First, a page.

Image copyright Getty Images Image caption The man who opposed gun control and reform in his lifetimes has endorsed gun ownership
Former US Senate Majority Leader Bob Dole, the 1996 Republican presidential nominee, has died at his home in Virginia at the age of 90.
An erstwhile right-wing activist and tea party activist who was counted as one of the leading forces behind the unpopular Iraq war, Mr Dole built his reputation for hardline conservative politics.
He was the Republican Party’s presidential nominee in 1996, losing to Democrat Bill Clinton.
Mr Dole, the ‘Prince of Darkness’ as his detractors called him, died on Tuesday surrounded by his family, the office of US Senate Majority Leader Mitch McConnell said.
He was known for falling out of favour, which he attributed to his association with some of his left-leaning congressional colleagues.
Image copyright Getty Images Image caption Donald Trump was a major proponent of impeachment proceedings against Mr Dole in 1996
“You don’t hold too many seats in Congress if you’re known as the ‘Prince of Darkness’,” Mr Dole said.
His Republican Party was so weak in 1996 that he had to be forced to lose a primary election to become the party’s presidential nominee. The closest he came to winning the election was being nominated as the second choice of supporters of then-third-place Republican finisher Steve Forbes.
A vote against same-sex marriage in 2004 led to a Republican national convention refusal to make him a vice-presidential nominee.
Missouri Senator Roy Blunt said Mr Dole “had many of the qualities that make us great Americans – sense, judgment, conviction and integrity – all necessary to make good presidents”.
Image copyright AFP Image caption Bob Dole campaigning for president in 1996
“We are going to miss him as the father of our nation,” said Senate Democratic Leader Chuck Schumer.
Former Vice President Joe Biden said the election of Mr Dole, who he also called “my friend,” in 1996 was “one of the best moments of my life”.
President Donald Trump’s spokesman, Sean Spicer, praised Mr Dole’s passing as “a time to reflect on his years of service to our nation and his contributions to both the political and military worlds, a selfless servant of the people”.
Mr Dole’s one-time rival George HW Bush, the 41st president, who in 1988 faced Mr Dole in a race that the latter won in part because the incumbent was plagued by a weak economy, called him a man “who fought hard, fought with dignity and, for the love of country, fought for all Americans”.
Mr Dole, who wrote about his admiration for Mr Bush’s leadership style in his autobiography, On the Brink, said he was driven to enter politics after seeing how Iraq would shoot Americans after running wild across its Kuwaiti territory after the 1991 Gulf War.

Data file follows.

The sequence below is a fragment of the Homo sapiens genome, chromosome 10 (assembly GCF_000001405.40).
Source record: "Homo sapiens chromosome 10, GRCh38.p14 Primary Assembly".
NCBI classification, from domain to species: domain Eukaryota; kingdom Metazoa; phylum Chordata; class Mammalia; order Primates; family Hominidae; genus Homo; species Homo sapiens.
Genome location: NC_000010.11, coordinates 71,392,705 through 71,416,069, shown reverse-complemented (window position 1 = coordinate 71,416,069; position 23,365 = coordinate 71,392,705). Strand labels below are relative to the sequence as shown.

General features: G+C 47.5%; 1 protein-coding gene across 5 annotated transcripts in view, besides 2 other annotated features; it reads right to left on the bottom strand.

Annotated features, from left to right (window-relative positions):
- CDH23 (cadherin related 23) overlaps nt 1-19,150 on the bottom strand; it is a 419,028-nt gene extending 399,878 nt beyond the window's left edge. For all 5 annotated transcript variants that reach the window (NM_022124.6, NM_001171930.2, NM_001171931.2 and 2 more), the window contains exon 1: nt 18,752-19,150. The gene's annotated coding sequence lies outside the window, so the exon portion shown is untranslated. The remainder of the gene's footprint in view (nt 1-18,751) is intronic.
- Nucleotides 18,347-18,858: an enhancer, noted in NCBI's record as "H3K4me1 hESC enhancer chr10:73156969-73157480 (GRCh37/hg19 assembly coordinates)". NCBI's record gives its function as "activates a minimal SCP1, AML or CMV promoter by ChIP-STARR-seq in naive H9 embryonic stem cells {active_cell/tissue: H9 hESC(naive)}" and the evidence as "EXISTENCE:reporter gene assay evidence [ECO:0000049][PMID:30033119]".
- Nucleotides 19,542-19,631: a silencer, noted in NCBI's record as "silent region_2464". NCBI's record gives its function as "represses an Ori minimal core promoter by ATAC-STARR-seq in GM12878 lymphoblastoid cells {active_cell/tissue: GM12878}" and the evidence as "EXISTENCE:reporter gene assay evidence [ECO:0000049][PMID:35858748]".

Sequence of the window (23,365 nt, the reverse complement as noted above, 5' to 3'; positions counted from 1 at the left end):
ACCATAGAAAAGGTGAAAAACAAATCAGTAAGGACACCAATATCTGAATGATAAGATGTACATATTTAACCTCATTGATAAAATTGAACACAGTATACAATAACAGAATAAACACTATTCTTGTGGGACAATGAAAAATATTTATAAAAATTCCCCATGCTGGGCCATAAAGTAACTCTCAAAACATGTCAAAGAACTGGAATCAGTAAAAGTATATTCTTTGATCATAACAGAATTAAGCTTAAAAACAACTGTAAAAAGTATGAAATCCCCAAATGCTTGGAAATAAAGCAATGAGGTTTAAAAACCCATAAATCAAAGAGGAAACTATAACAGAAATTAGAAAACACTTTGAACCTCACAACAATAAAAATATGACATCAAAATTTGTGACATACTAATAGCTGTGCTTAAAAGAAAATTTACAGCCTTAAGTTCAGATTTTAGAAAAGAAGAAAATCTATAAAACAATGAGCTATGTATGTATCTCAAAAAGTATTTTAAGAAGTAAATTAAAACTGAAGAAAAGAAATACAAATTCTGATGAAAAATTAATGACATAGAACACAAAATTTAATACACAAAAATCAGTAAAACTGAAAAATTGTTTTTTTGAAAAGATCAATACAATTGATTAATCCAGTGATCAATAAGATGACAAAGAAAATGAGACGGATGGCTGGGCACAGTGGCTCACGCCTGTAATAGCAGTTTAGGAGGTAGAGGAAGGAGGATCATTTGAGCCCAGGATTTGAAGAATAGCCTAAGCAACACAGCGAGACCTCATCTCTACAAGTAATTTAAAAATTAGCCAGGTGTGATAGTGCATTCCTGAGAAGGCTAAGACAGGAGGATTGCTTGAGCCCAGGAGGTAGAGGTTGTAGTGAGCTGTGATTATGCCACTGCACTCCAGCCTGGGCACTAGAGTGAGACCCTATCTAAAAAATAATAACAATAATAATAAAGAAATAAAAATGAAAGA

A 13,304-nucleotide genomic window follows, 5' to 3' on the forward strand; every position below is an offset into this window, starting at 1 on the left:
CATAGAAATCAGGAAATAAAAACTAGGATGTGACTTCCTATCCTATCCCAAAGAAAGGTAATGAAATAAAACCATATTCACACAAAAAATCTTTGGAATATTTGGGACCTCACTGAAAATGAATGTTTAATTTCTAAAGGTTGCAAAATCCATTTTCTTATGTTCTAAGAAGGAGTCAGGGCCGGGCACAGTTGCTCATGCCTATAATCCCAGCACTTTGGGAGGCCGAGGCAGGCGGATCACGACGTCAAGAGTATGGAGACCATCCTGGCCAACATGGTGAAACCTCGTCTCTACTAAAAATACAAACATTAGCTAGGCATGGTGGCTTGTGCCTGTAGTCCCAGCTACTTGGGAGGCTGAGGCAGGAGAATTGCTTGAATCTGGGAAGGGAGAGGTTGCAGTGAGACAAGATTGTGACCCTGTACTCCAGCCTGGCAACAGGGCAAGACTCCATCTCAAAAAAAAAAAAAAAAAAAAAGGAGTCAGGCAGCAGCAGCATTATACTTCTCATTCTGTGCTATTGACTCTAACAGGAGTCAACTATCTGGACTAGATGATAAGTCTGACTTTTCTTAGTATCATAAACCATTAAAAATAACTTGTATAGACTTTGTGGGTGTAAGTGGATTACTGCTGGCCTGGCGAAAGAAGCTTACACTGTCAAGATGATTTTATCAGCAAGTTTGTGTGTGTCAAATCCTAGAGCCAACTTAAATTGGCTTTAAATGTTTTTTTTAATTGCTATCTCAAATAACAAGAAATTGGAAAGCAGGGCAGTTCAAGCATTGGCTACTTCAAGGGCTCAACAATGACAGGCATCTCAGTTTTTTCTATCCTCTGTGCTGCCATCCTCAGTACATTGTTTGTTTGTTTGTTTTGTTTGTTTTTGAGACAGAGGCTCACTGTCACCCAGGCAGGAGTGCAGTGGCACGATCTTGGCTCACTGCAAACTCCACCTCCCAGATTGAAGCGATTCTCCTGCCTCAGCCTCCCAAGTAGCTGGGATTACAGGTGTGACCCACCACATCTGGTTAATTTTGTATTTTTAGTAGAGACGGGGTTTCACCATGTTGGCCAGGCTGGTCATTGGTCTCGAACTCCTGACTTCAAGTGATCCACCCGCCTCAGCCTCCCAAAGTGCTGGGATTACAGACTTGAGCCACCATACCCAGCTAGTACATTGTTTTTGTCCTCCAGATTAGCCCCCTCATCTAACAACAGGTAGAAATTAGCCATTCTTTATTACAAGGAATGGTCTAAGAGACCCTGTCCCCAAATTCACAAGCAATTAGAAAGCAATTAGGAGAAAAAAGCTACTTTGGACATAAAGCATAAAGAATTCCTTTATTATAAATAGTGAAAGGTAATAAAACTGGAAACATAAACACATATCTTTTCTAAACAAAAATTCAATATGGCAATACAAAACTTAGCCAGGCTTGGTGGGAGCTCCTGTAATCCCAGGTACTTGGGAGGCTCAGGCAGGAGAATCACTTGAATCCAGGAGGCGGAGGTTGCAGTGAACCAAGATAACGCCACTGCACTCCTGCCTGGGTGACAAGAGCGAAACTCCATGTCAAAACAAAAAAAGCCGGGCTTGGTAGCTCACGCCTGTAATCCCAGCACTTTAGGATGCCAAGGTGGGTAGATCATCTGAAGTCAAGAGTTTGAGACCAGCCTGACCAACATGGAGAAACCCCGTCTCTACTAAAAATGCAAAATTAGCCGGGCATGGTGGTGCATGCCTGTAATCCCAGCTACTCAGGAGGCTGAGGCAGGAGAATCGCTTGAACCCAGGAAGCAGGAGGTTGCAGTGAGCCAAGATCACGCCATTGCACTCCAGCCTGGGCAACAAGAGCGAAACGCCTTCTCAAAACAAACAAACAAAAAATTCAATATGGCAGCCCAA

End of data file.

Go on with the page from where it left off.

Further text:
In the Senate, he championed a classic – to him – conservative political philosophy of low taxes, strong defence and tough immigration policies. He opposed government regulation of business and signed legislation that permitted US oil companies to drill for more oil in the Gulf of Mexico.
Mr Dole often spoke out against gun control and voiced his opposition to proposals that could help prevent school shootings. He believed any background checks for gun purchases would infringe on Americans’ constitutional right to bear arms.
Image copyright EPA Image caption Bob Dole in 2008 with former Democratic vice presidential candidate Sarah Palin
Though he was respected by his GOP colleagues, he was known to be harsh in private. He and a handful of other senators attacked then-Democratic presidential candidate Al Gore’s health and well-being for many years – a vicious whispering campaign that Democrats believed went hand-in-hand with Mr Dole’s loss in the presidential election.
Mr Dole was also a leading opponent of affirmative action and a foe of abortion rights. In 2004, he wrote an opinion piece in the Wall Street Journal that was criticised by many conservatives who thought it was an unwarranted threat to Mr George W Bush’s re-election.
Image copyright Getty Images Image caption Mr Dole was the first person to win the Republican presidential nomination twice
He never married, but famously proclaimed once: “I have had to give all I had to be elected twice as Republican candidate for president. I never thought I would, so I didn’t have a wife.”
In 2008, he lamented his heavy voting record in favour of Democratic legislation on education and other policy issues. He also felt he had been unwilling to be more aggressive against Iraq.
Image copyright Getty Images Image caption Bob Dole addresses the National Governors Association in 2014
– BBC News